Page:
In the semi-subterranean dome, originally built in 1999 for an attraction named HollandRama and renovated for the Canon, the structure was designed to flex in response to changing weather loadings. This presented some interesting problems for the accuracy and stability of lighting and projection rigs that are focussed on exhibit elements that are attached to the building structure. Rapenburg Plaza’s solution was to use rigid glass rear projection screens to prevent distortion and to fix the projection equipment onto rigid floor mounts that are isolated from the walls of the dome. The building may move with the wind, but the projections are rock-solid. While the projectors do not move, the eight horizontal ‘cloud’ screens that hang from the dome’s ceiling are suspended thus move together as the building flexes.

In the subterranean cinema, ‘A Bird’s Eye View of Holland’, features different topics (climate, population, borders, land, water and traffic) on its impressive 3m (10ft) x 15.3m (50ft) panoramic screen. Each movie is about 4 minutes long. The projected image is covered by three Canon XEED WUX6010 6000 lumen WUXGA (1920 x 1200) projectors blended through Showlogix software and replayed from a Showlogix media server. There was 5,760 by 1,200 pixels to reproduce the content at 25fps and constant bit rate. The huge panoramic images are accompanied by custom-made sound. The film soundscape was created by composer Eric Hense and audio and sound design in cooperation with IJsfontein and Redrum.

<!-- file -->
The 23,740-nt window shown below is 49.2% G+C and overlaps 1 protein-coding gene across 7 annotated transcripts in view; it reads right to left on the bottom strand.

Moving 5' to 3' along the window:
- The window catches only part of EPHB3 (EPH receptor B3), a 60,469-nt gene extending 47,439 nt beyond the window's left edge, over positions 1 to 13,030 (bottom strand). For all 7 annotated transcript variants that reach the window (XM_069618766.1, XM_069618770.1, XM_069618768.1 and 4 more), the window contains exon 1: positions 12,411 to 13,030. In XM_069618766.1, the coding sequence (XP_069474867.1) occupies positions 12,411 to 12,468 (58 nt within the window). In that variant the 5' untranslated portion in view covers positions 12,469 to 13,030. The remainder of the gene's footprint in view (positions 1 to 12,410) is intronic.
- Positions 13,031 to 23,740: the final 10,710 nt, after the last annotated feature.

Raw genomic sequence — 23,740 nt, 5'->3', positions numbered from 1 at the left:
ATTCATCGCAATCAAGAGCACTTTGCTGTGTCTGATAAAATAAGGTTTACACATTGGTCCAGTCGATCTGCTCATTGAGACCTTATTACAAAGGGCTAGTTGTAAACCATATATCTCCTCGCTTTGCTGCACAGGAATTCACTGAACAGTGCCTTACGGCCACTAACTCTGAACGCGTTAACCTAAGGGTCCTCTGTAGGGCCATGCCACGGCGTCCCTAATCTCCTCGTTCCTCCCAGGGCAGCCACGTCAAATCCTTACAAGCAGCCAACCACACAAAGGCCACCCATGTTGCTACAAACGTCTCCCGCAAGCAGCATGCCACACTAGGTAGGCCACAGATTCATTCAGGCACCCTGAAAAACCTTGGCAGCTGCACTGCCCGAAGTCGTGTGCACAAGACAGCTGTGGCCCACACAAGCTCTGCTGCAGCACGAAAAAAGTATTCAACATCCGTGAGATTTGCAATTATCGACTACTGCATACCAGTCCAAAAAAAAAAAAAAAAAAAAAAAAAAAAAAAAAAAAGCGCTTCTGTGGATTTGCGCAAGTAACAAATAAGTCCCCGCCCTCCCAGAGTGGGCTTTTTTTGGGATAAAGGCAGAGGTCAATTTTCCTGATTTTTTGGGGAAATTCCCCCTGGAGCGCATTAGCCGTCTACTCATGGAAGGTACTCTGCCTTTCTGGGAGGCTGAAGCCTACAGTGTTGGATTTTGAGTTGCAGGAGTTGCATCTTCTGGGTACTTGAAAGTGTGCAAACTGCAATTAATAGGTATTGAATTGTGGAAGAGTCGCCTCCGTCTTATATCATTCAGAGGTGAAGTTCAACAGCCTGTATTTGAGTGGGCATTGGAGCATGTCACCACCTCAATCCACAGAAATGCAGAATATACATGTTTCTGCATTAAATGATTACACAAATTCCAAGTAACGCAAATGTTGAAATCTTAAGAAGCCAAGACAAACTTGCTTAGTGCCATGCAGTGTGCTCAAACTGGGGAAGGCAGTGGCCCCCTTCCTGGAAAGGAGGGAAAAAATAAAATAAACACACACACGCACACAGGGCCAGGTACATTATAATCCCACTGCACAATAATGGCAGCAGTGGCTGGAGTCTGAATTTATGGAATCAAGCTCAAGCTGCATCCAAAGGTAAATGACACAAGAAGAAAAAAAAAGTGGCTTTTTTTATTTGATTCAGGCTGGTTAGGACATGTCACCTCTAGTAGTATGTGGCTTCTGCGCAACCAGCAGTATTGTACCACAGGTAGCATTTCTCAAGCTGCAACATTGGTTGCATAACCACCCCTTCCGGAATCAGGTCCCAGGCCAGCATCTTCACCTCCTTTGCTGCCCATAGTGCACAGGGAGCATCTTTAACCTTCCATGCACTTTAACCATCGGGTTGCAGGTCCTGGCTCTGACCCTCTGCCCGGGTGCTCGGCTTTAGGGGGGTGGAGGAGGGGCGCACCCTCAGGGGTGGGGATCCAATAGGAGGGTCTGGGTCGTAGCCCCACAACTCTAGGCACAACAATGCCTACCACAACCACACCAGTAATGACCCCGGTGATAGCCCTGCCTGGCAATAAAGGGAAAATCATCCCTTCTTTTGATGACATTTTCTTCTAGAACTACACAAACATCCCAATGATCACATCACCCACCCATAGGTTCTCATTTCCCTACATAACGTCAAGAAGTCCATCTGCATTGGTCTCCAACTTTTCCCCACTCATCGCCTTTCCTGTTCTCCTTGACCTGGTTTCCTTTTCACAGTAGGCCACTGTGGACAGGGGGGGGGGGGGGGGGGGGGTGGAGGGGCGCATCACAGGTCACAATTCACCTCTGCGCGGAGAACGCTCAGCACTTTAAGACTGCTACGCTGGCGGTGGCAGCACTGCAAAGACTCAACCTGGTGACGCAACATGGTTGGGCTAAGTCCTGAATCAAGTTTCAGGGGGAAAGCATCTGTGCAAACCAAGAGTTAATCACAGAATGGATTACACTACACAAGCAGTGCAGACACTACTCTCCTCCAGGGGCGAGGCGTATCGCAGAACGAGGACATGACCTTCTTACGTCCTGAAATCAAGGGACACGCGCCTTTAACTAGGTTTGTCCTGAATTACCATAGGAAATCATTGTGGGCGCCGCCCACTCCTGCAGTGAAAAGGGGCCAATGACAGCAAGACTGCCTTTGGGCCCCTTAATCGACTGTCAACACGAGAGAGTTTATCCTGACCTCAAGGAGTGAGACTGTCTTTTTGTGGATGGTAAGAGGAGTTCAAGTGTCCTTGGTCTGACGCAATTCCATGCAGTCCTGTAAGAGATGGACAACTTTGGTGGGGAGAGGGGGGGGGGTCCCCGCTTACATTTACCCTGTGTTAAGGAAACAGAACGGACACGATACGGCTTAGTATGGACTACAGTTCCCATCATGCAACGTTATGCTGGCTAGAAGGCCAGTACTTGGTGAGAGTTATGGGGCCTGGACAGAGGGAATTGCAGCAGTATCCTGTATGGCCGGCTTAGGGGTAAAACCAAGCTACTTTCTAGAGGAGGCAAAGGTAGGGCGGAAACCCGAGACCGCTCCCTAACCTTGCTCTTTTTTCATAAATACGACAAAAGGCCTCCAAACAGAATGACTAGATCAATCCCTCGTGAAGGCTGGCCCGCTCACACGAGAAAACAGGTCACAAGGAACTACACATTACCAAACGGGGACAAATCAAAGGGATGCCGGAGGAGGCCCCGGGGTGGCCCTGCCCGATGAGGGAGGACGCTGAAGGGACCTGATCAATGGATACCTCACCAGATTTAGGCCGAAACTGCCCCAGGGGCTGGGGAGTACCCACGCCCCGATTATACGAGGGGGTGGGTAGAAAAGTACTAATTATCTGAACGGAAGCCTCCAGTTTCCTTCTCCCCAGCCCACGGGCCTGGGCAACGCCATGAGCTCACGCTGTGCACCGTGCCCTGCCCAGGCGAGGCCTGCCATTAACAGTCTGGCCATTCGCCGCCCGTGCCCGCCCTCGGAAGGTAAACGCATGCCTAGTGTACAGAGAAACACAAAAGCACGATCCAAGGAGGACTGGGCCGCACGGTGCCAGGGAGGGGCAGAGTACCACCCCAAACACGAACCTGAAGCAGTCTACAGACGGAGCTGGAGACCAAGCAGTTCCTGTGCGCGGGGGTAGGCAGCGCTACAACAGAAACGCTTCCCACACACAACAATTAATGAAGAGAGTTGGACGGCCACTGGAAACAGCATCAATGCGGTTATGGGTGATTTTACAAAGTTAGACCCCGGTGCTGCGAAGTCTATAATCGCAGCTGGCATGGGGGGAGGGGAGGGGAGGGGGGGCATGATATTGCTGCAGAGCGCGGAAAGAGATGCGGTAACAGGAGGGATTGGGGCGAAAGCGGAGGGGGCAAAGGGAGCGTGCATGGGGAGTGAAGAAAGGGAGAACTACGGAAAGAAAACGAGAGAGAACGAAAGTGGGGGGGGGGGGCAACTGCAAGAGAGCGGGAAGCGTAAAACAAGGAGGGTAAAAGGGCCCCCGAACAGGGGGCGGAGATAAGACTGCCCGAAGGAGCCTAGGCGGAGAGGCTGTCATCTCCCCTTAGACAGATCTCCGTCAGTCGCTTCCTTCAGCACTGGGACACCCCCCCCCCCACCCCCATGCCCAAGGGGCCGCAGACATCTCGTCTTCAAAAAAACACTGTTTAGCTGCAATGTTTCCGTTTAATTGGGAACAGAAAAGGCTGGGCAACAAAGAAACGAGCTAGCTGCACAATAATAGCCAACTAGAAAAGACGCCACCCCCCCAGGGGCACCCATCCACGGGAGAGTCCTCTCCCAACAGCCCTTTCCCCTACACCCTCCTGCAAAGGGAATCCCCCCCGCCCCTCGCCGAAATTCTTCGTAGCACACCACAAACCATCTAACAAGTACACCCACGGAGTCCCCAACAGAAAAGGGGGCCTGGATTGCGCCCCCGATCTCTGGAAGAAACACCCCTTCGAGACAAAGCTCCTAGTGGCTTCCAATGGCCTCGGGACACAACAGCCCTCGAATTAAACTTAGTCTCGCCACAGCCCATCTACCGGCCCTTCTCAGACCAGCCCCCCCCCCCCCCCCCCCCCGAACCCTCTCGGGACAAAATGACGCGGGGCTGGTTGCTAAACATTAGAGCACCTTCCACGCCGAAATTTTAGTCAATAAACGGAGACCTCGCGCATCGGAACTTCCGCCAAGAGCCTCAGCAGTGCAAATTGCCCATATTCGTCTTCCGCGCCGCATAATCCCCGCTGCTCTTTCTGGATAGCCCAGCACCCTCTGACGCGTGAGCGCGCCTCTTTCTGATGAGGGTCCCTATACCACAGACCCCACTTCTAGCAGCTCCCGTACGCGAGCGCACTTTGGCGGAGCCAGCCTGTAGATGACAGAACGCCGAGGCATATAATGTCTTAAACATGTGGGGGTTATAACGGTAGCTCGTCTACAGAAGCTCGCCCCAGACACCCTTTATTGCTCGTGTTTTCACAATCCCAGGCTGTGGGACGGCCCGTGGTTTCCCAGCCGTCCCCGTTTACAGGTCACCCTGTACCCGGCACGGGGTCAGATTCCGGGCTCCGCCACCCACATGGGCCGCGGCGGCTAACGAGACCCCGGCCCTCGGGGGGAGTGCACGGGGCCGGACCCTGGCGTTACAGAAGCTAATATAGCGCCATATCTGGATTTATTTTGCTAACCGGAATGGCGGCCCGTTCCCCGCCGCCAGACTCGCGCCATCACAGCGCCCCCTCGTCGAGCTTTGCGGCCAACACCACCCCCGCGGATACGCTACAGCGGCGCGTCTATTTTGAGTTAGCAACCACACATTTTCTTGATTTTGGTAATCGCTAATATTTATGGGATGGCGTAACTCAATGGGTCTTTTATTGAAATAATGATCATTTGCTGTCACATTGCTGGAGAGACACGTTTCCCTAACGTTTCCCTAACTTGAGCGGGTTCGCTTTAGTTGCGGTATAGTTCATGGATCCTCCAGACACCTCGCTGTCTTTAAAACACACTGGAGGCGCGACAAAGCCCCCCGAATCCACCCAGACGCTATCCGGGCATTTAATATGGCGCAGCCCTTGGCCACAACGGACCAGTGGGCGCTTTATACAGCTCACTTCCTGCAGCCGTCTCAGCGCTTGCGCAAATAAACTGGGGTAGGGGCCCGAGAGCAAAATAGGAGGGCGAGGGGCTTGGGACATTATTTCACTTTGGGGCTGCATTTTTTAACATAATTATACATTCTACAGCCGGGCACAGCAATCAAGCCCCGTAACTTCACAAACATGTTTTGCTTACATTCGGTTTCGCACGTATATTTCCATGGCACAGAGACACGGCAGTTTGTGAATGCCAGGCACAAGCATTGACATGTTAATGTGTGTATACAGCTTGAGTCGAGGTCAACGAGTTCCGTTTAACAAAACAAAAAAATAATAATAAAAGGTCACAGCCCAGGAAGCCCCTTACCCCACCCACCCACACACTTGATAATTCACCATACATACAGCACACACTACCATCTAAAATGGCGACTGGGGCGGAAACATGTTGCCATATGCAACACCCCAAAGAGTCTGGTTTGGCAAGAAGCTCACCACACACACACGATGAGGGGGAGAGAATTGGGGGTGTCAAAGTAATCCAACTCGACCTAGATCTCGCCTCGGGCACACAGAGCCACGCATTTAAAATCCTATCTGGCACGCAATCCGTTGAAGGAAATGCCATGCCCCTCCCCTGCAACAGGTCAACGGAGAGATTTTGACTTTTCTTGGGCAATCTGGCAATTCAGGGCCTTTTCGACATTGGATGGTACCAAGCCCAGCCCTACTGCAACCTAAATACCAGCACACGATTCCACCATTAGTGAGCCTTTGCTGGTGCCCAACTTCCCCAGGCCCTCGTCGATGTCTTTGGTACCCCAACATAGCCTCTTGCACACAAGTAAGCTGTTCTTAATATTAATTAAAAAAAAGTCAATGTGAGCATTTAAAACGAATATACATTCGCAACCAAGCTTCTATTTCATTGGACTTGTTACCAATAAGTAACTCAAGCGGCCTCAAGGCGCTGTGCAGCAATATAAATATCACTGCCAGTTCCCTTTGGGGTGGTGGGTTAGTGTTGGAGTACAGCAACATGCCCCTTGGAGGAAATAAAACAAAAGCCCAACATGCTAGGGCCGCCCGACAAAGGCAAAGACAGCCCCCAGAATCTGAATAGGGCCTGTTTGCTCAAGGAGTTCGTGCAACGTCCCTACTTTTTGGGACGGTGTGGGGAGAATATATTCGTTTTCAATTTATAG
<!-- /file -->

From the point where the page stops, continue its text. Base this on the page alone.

“To give the effect of audio being behind the audience, here we used six different multitrack channels sent out to 8 speakers Xilica DSPs and 7.1 surround sound,” explained audio and show control engineer Wilfred de Zoete at Rapenburg Plaza.